Alt-J: "This is actually my job! That’s always quite surreal"

Interview Alt-J: “This is actually my job! That’s always quite surreal”

Five years ago, Alt-J were piecing together their debut. Now they’re headlining festivals worldwide. Gus Unger-Hamilton popped along to DIY’s party for a good old reminisce..

Back in 2011, Alt-J were making their very first baby steps towards worldwide domination. Hard at work on what would become their Mercury Prize-scooping debut ‘An Awesome Wave,’ DIY caught the band live for the first time supporting Toro Y Moi at The Garage in London that very same year, and concluded “they won’t have to play second fiddle for much longer.” And just look at them now!

From the game-changing moment of headlining Latitude last year, to being DIY cover stars and reaching new levels of barmy, stadium-bothering experimentation with their second album ‘This is All Yours’, Alt-J are now one of the biggest bands in the world. They still can’t believe it, either.

We invited the band’s Gus Unger-Hamilton to quaff prosecco with us at DIY’s 50th issue bash - along with having a good old reminisce about the last five years. We also grilled the triangle-loving chap about what might be next on the agenda in music-world.

So, Gus, what is the best thing about being in Alt-J?

I think it’s probably the feeling you get from it being a job that started out as a hobby.

Over the last few years, what has been your most surreal or stupid moment?

I think probably, I 'spose we’ve played gigs in places like India and Iceland and countries we never thought we’d get to play in. When you’re sitting there having a day off, and a nice drink and some food, and thinking ‘this is actually my job’ that’s always quite surreal, when you think about it too much, In a good way. It’s very odd.

If you could do a sort of tamer, less intense Groundhog Day, and go back a relive a day in the life of Alt-J a couple of times, which one would you pick and why?

I think probably the first time we did Glastonbury in 2013. That was really, really amazing. It felt like the start of something big for us, and I really like the idea of being able to do that again, several times.

"Playing Glastonbury felt like the start of something big for us."

— Gus Unger-Hamilton

Which forgotten bands of the past would you bring back?

Forward Russia! And oo, let me think. Galaxie 500.

If you could give yourself a bit of advice when you started out, speaking to yourself as present, wiser Gus, what would you tell younger Gus?

Take more photos and write things down, because it’s really sad. The last four years of touring, I’ve forgotten things - we went into it, and we’ve all forgotten stuff. More photos, and keep a diary. I’d tell any musician starting out to do that. I think, 'oo, I’ve got my Twitter,' but that’s not the same as a nice photo album, is it?

So, imagine it’s the year 2021. Kanye West is president of the USA, and people are listening to music with chips in their ears. What are you doing?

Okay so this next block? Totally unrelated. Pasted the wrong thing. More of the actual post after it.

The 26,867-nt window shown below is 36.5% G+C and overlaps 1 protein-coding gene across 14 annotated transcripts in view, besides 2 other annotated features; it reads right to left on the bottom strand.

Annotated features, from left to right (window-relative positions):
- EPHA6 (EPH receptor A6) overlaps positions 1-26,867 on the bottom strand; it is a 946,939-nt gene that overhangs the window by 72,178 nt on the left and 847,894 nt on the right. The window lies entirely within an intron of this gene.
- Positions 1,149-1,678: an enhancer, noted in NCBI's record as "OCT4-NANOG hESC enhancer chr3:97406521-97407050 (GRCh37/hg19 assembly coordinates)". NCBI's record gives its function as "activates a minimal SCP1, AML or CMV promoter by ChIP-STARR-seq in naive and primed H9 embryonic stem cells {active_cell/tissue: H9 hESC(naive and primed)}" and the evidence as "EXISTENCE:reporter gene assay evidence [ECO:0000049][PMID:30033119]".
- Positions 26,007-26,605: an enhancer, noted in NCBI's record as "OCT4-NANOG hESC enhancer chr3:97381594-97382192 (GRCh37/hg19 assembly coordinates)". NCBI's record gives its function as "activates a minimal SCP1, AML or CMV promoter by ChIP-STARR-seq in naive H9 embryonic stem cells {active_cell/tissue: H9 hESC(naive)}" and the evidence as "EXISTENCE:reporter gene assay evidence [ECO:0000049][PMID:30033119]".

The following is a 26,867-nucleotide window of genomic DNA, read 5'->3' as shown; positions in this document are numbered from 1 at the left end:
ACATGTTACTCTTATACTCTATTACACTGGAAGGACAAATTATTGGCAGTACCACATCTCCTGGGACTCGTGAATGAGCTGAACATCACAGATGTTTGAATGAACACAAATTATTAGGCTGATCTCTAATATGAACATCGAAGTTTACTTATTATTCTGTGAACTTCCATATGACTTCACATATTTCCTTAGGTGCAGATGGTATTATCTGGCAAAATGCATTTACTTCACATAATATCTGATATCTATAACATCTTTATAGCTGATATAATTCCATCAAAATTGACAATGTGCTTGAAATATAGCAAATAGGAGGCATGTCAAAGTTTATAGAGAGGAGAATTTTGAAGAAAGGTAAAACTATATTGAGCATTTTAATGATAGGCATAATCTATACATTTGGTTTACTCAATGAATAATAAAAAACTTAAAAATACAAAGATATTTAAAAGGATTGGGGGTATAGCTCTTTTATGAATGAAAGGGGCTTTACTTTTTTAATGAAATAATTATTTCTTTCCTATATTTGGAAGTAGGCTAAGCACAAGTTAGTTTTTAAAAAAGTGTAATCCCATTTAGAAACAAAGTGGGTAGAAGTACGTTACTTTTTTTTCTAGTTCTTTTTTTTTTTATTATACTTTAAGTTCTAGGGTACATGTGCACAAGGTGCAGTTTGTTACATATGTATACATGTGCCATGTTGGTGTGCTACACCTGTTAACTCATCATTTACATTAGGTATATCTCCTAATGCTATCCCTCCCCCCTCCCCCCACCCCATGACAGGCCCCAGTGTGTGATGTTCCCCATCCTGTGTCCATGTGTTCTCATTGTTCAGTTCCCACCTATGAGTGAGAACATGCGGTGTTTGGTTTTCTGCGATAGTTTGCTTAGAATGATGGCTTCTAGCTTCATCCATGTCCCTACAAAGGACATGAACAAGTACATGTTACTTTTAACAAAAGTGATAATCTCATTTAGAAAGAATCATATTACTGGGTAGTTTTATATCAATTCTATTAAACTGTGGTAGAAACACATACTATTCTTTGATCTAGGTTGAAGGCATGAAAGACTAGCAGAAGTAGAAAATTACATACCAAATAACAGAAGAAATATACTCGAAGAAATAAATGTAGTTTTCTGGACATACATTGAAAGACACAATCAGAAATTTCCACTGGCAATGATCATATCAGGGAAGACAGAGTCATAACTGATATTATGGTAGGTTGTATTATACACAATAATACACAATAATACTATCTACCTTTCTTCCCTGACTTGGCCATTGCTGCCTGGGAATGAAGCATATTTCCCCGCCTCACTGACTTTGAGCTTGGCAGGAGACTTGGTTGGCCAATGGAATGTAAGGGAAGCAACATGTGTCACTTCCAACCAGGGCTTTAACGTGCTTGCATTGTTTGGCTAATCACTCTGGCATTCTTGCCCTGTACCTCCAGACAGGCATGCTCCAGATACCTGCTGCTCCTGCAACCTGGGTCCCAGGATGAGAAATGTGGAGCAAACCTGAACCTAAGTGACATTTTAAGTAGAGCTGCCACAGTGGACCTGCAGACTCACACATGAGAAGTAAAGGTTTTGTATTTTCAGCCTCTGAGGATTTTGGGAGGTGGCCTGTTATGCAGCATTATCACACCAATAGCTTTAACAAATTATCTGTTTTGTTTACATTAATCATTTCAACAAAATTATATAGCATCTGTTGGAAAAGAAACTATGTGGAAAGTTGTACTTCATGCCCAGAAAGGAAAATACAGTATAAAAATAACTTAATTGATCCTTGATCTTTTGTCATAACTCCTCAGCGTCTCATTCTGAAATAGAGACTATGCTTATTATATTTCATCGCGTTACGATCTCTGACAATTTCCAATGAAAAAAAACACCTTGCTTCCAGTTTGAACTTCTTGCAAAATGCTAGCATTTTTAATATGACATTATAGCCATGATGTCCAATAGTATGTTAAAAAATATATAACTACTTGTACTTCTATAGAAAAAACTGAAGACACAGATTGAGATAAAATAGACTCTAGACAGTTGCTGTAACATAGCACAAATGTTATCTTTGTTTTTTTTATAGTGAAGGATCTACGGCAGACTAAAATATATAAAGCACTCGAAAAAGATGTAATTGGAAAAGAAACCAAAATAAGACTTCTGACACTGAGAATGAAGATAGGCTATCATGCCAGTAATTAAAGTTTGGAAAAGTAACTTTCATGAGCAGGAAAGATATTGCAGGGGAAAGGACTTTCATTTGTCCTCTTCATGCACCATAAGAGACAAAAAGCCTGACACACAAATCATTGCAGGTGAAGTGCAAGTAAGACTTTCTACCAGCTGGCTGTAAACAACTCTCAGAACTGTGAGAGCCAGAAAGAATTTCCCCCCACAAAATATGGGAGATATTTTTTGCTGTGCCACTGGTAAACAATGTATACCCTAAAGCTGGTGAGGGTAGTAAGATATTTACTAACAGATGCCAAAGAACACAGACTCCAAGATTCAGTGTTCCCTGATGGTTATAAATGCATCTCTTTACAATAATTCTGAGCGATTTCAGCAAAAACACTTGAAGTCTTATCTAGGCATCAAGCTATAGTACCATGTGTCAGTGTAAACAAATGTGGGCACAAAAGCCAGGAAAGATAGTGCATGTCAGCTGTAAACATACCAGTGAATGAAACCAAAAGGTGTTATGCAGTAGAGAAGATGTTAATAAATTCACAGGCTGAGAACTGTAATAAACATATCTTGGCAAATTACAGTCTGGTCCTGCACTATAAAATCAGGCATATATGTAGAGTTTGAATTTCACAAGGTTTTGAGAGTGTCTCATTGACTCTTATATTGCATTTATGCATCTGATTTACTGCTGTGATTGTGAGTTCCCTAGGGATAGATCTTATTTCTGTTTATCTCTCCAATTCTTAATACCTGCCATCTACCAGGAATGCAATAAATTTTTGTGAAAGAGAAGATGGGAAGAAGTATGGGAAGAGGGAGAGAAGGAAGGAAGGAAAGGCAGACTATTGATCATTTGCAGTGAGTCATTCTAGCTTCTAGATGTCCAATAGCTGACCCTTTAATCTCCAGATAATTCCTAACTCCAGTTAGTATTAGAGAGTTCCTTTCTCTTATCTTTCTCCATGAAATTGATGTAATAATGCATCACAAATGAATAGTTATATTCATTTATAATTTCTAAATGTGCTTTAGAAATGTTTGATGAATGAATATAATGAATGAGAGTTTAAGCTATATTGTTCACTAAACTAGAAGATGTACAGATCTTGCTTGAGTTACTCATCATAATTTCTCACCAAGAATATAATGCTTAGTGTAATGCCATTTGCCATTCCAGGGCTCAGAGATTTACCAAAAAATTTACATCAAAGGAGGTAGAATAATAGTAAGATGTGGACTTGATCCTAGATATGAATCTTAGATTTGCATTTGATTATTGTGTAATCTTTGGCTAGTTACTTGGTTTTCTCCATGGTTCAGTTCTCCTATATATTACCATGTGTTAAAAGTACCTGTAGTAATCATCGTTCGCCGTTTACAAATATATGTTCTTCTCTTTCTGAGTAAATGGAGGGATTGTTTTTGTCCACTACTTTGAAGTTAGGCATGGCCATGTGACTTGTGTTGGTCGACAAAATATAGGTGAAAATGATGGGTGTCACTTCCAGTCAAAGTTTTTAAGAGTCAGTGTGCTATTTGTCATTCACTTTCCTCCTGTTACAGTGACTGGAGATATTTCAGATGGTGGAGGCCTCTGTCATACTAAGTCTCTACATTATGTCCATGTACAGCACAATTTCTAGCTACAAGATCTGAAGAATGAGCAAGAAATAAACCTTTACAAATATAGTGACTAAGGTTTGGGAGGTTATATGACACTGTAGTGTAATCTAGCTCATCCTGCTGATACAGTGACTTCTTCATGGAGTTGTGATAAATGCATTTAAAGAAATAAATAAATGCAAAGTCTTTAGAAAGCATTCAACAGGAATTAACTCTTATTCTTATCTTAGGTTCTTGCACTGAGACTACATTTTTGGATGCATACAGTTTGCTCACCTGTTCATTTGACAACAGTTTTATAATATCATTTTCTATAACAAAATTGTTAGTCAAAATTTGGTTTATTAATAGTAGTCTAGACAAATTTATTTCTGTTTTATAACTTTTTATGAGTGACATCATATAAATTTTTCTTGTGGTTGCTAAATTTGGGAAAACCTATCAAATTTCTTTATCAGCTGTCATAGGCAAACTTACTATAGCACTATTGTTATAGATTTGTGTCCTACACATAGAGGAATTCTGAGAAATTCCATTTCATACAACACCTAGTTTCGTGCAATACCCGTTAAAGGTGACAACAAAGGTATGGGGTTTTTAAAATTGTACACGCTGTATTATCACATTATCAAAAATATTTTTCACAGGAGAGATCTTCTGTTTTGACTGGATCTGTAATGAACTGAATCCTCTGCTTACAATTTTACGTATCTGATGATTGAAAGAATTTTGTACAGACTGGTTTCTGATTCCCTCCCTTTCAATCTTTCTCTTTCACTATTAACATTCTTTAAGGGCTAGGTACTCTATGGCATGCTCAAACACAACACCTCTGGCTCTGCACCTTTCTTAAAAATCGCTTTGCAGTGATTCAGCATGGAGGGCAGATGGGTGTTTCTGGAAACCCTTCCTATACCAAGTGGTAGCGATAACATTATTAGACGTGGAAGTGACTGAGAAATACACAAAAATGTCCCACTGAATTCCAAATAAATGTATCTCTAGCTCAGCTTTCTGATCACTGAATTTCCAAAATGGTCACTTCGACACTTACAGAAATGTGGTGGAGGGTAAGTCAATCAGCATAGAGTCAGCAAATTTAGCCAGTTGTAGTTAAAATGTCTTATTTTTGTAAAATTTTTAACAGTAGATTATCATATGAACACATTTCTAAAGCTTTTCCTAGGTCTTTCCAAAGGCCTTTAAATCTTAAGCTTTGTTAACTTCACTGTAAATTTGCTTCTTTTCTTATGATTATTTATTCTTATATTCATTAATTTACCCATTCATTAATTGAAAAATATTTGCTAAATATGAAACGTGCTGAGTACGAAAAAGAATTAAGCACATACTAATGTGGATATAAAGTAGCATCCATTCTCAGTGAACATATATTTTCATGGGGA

If that’s the case, I think I’d be Secretary of State. Oo golly. No, if things came to that, I would have broken away to start some crazy commune in rural Wales. That would be a step too far for me. We shall see.

What quality do you think a new band needs to make it? Do you think it’s about having the time and space for musicians to use their talent to the maximum, or do you think luck plays a big part?

Obviously it’s got to be 70% good songs. I think the other 30% is being in the right place at the right time, and not making stupid decisions early on. I mean, we almost did that, we could have really made things difficult for ourselves. Not signing to a label quickly, and that sort of thing, has been really important to us.

"I think people need to be reminded about the importance of small venues and small bands."

— Gus Unger-Hamilton

How do you think the internet has changed the way that music works and bands get noticed in the first place?

I think it’s levelled the playing field quite a lot, but I also think it’s quite dangerous. I think bands can be tempted to give themselves this really jazzy online presence before they’ve focused on other things like writing songs or playing well live. I think it can create too much hype too quickly, which can then kill bands before they’ve even got off the starting blocks. I think the jury is out on the Internet generally for me, still.

As of late, we’ve lost loads of important gig venues to developers or rising rents. What do you think needs to be done to fight back against all the venues closing in the UK?

I think people need to be reminded about the importance of small venues and small bands. It’s so easy these days; there’s so much music out there for people to listen to, they might not think about where music comes from, they might wait for it to arrive on their phone ready packaged on Spotify for their enjoyment. I think without small venues and bands plugging away.... often the artists we love started out that way and have been nutured in those places. Maybe more education? I’m not really sure, it’s a huge question. But that would be the starting point, for me.

Talking of streaming, do you think that in five years time, say, it will still be a thing?

I think it’ll still be a thing for sure, a big thing. We’ll get to find out if it can be a viable business model for the music industry. I’m quite pro-streaming, generally. I do wonder what it holds for the music industry, but time will tell. I still haven’t stopped buying vinyl.

Photo: Mike Massaro / DIY.

Taken from DIY’s 50th issue special, out now. Subscribe to DIY below.


Tags: alt-J, DIY Is 50, From The Magazine, Features, Interviews

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